Cryosphere glossary
an advanced form of new ice that forms as a stable sheet with a smooth bottom surface.

A photograph in natural light of the vertically oriented pores in congelation ice.

Ted Maksym, United States Naval Academy
a distinct soil micromorphology, resulting from the effects of freezing and thawing processes, in which coarser soil particles form compound arrangements.
pack ice in which the floes are frozen together; ice cover 10/10ths.
special design and construction procedures required when engineering works are undertaken in permafrost areas.
snow metamorphism that adds molecules to sharpen the comers and edges of an ice crystal.
geographic area in which permafrost occurs everywhere beneath the exposed land surface with the exception of widely scattered sites, such as newly deposited unconsolidated sediments that have just been exposed to the freezing climate; mean annual soil surface temperatures are typically below -5 degrees Celsius (23 degrees Fahrenheit).
the major subdivision of a permafrost region in which permafrost occurs everywhere beneath the exposed land surface with the exception of widely scattered sites.
the transport of energy resulting from the concerted movement of molecules in coherent groups; contrasts with conduction in which energy is transported by the random motions of molecules; atmospheric convection is nearly always turbulent and results in the vertical transport and mixing of atmospheric properties.
cumuliform cloud which forms in the atmosphere as a result of convection; such clouds are also called clouds of vertical development, a cloud that has its base in the low height range but extends upward into the middle or high altitudes.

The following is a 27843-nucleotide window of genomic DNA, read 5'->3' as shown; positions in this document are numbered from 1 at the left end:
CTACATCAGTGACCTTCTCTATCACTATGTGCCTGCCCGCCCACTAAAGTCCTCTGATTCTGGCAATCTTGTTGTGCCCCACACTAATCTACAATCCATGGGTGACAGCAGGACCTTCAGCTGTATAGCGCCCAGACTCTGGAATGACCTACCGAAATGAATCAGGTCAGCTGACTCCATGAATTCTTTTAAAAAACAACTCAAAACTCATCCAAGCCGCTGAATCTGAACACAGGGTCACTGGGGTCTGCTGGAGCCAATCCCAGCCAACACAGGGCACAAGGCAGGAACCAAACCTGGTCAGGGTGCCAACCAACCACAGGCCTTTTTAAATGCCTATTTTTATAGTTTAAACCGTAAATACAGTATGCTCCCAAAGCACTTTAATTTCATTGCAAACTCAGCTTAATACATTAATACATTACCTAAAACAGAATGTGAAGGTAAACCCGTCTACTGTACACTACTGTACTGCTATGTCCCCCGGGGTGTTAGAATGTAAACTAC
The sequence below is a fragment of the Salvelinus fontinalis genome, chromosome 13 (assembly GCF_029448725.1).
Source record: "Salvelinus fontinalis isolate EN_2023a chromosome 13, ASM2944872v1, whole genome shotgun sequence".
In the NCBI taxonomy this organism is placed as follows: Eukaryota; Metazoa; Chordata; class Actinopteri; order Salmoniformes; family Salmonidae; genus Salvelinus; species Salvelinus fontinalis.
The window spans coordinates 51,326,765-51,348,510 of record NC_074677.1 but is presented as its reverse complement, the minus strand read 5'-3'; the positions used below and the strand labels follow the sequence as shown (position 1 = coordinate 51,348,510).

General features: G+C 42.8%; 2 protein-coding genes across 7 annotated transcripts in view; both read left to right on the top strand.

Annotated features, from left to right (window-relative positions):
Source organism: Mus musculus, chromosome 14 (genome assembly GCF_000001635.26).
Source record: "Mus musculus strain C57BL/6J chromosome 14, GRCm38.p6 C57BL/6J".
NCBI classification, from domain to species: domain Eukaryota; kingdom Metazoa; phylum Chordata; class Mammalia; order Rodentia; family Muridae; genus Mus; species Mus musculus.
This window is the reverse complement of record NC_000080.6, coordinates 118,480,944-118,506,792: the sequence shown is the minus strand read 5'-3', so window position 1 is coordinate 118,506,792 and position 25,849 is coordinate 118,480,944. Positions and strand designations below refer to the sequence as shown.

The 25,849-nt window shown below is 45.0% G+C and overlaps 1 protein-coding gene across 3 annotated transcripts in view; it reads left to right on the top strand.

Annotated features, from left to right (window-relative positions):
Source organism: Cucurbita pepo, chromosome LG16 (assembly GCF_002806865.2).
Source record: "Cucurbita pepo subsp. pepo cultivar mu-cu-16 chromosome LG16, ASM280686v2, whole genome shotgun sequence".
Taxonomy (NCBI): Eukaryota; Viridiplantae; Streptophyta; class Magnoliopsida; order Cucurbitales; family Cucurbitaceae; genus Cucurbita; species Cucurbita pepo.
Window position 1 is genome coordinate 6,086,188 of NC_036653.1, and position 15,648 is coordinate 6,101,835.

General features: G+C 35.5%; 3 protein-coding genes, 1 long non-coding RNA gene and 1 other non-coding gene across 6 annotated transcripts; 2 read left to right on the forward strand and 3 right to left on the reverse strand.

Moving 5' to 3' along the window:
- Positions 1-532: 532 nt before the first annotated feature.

apparent force, due to the rotation of the earth, which acts normal to, and to the right of the velocity of a moving particle in the northern hemisphere, the movement of the particle being considered relative to that of the earth.
an overhanging accumulation of ice and wind-blown snow, characteristically found on the edge of a ridge or cliff face.
any fracture or rift in floating ice not sufficiently wide to be described as a lead.
a way that snow or ice can move by deforming its internal structure.
the slow deformation (or time-dependent shear strain) that results from long-term application of a stress too small to produce failure in the frozen material.
the failure strength of a material at a given strain rate or after a given period under deviatoric stress.
open fissure in the glacier surface.

Explorers examine a crevasse on Lyman Glacier in 1916.

United States Forest Service., archived at the World Data Center for Glaciology, Boulder, CO
a kind of hoarfrost; ice crystals that develop by sublimation in glacial crevasses and in other cavities with cooled space and calm, still conditions under which water vapor can accumulate; physical origin is similar to depth hoar.
a hard snow surface lying upon a softer layer; crust may be formed by sun, rain or wind, and is described as breakable crust or unbreakable crust, depending upon whether it wil break under the weight of a turning skier.
the cryostructure of a frozen deposit of angular blocks that are coated with ice, whereas large spaces between the blocks are not filled with ice.
A deposit of dust and soot, often bound by microbial mats, that is formed on melting glaciers and ice sheets. The deposits are often found in pothole-like pockets on the ice surface.